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Thailand’s largest wetland and non-hunting area

Agriculture, villages, housing estates and roads have completely encircled the lake imploding inwards. This pressure is growing as the population increases, with many taking all they can from the lake without thought for the long-term survival of the wild occupants. Approximately 30,000 people live around the margins of the lake. The principal activities in surrounding areas are rice cultivation (one crop of wet-season rice per year), cattle grazing and pig farming. Small areas of corn, beans, cotton and groundnuts are grown in the upland areas around the basin.

Asian golden weaver making a nest

Poaching and encroachment has always been a problem that actually is on the rise. The most dreadful practice of fishing with electricity has been going on for sometime now. About 40 boats from three to four villagers ply to the center of the lake everyday and go about their illegal business right under the noses of those responsible for protection of the lake. It is reported these people are paying protection money for the right to fish in this way. Illegal trap lines and gill nets are also used. These fishing practices should be stopped as soon as possible if there is going to be any future for Beung Boraphet.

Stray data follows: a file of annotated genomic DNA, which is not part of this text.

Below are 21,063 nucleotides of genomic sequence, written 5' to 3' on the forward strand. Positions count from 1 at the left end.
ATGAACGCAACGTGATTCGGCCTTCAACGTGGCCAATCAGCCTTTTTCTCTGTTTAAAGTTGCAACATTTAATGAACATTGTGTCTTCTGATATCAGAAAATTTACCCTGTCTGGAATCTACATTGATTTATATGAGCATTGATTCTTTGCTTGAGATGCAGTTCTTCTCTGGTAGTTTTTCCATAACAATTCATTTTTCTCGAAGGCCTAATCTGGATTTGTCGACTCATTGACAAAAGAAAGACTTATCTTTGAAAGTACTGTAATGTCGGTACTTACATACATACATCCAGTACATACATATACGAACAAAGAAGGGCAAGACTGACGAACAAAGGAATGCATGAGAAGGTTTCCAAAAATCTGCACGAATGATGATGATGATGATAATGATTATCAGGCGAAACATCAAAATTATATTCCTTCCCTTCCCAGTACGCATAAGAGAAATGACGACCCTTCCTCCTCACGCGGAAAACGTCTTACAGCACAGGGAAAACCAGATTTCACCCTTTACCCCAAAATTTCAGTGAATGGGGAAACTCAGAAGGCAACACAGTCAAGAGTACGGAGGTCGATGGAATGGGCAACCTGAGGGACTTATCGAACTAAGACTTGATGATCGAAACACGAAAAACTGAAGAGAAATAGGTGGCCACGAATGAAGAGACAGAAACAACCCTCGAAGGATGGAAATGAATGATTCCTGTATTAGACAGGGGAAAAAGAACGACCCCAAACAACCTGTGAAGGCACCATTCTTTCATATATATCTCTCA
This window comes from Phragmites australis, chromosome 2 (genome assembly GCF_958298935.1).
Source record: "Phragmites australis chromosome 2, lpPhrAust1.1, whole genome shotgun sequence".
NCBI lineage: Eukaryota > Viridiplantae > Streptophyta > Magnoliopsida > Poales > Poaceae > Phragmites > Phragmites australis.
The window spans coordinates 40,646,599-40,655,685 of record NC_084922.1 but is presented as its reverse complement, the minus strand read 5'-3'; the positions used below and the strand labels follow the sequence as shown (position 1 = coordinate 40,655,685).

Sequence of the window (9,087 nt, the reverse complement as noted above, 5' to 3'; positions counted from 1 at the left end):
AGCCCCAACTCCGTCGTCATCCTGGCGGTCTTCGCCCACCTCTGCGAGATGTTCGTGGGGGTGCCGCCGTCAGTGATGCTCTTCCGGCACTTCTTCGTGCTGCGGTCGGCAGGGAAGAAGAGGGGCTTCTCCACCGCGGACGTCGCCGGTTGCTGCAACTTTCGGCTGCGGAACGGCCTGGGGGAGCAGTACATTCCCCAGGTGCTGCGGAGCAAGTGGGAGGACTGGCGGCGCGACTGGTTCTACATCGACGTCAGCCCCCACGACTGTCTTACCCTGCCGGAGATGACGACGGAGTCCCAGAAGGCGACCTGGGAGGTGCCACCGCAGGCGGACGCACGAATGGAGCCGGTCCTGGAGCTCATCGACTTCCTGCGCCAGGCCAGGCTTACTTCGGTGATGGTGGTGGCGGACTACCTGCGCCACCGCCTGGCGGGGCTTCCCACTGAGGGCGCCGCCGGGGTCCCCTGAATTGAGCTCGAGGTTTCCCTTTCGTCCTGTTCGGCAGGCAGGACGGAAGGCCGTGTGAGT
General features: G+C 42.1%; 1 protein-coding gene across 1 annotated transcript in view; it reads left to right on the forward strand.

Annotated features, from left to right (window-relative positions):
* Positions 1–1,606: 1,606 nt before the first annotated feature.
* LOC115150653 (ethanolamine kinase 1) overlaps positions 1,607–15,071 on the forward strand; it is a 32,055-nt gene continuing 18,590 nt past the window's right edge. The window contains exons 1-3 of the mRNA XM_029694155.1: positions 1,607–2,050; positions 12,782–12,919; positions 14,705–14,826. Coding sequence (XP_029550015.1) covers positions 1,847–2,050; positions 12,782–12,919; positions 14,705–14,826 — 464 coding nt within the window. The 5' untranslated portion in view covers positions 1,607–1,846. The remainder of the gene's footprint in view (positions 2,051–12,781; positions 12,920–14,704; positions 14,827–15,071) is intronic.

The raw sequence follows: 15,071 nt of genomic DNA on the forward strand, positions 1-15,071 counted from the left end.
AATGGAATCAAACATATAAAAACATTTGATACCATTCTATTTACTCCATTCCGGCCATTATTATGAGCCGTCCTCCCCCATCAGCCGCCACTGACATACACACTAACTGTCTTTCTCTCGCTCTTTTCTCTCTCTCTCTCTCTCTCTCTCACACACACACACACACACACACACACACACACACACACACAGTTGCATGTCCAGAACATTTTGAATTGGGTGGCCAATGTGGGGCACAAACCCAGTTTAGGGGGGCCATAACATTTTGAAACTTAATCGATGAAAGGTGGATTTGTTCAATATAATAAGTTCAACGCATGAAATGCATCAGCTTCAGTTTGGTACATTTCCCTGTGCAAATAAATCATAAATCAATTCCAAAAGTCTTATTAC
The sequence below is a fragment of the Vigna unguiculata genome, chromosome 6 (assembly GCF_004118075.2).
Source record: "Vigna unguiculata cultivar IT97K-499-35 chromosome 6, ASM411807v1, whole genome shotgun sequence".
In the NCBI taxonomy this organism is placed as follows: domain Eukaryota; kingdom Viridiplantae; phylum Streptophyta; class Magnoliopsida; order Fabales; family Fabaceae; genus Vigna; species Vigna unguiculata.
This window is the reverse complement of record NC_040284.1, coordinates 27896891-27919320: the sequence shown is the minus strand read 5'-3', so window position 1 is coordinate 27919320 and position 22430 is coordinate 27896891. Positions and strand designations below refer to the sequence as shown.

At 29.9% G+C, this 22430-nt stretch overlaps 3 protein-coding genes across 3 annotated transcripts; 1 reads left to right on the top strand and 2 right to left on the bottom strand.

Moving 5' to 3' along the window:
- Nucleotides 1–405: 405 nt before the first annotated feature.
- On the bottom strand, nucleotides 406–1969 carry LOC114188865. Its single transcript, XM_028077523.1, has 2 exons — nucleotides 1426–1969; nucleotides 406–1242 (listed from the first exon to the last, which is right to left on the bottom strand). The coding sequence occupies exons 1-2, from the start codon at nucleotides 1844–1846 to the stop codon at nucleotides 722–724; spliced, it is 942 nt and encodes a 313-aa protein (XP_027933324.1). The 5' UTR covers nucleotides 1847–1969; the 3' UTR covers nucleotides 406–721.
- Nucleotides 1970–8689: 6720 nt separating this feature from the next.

Early morning at the non-hunting Area

Over-visitation is another problem when the lake begins to fill during the rainy season. The lake is an important tourist attraction and many people visit it, either to stay at the NHA headquarters or to take boat rides on the lake. A proportion of these visitors hire local boatmen. The main problem is litter thrown in the lake by these people. Education is the best way to cope with this serious predicament.

Cotton pygmy goose – two males and a female